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I encountered a problem having to do with the connection…


I encountered a problem to do with the connection…

Is the second option a legitimate expression?

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While you're at it, drop the "to do" as well. "I encountered a problem with the connection." – RegDwigнt Jan 19 '11 at 16:15
@RegDwight: +1 for suggesting Strunk & White. – Andy Jan 19 '11 at 19:53

I think that either of these is acceptable:

I encountered a problem having to do with the connection.

I encountered a problem with the connection.

The variant that includes to do but not having may be used by some people, but it's much less common.

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I suspect this is a US-UK variation: I am from the UK and "to do with" sounds a lot better to me (and indeed I don't think I would ever say "having to do with"). – psmears Jan 19 '11 at 22:21
@psmears Agreed. As an American, I've heard to do with a lot—though not nearly as much as _having to do with_—and both variations sound good to me. – Blacklight Shining Apr 19 '15 at 22:16

To do with exists, though in my (US) experience it's far less common than having to do with. (But in the particular example you give, I encountered a problem having to do with the connection, I agree with RegDwight's comment that having to do should be dropped altogether.)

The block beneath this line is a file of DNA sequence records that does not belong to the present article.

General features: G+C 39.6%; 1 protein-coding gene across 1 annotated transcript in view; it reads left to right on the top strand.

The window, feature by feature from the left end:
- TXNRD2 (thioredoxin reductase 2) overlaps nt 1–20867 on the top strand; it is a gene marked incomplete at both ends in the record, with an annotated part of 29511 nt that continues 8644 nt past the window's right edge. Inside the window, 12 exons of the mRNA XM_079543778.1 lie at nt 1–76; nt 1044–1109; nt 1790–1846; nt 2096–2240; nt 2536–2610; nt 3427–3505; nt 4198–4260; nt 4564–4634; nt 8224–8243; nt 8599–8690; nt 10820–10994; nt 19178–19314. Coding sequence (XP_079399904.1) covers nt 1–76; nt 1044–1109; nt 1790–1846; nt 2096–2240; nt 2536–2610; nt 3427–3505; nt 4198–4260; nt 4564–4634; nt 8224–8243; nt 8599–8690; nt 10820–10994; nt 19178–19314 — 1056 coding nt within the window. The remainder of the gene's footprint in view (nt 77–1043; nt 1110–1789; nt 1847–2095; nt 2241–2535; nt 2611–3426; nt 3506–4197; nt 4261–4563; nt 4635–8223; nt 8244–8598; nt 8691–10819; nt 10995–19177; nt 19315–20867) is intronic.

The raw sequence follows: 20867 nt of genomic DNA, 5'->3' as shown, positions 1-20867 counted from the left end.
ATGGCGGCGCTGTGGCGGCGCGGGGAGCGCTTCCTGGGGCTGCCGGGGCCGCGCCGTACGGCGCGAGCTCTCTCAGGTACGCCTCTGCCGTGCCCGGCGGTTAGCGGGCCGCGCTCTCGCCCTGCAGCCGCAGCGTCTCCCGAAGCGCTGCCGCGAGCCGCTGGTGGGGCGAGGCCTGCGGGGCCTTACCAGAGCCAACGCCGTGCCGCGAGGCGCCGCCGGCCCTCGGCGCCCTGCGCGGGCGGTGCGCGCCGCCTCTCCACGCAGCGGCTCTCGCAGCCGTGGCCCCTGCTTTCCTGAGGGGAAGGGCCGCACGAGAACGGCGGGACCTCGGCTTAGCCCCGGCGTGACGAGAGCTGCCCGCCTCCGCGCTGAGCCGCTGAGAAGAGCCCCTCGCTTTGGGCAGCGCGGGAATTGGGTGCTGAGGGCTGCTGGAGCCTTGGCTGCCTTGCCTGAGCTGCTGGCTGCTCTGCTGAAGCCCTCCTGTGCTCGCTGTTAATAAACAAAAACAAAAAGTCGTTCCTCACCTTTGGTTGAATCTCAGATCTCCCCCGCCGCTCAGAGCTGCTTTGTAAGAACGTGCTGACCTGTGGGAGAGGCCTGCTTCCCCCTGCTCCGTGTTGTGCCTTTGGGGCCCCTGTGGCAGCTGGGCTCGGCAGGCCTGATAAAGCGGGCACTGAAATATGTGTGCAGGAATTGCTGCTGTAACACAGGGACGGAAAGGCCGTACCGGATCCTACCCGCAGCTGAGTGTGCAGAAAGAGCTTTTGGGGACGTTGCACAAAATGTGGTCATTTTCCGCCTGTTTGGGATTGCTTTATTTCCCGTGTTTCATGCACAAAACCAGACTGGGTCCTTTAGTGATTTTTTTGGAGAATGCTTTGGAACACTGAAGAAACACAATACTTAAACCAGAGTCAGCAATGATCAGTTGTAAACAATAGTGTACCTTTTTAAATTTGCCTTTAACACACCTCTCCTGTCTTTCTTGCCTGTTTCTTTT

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To me, the first expression sounds like something a less informed person would say to sound like they are well-informed. The second expression sounds like something I would expect from a non-native English speaker. RegDwight's recommendation to drop the whole clause is correct.

The phrase "having to do with" really means 'related to', 'concerning', 'about', or, more simply, 'with', and it should be replaced with one of the simpler forms.

Consider these variations: "I have a theory about the formation of stars" vs. "I have a theory having to do with the formation of stars."

"There is an issue related to your bank statement" vs. "There is an issue having to do with your bank statement."

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Where are you from? The "to do with" version sounds fine to me (native speaker from the UK) - I wonder if this is a regional thing... – psmears Jan 19 '11 at 22:28
Midwestern US. I suspect that the strong Calvinist roots in this part of the country encourage people to use more direct language without flourishes. – oosterwal Jan 19 '11 at 22:47

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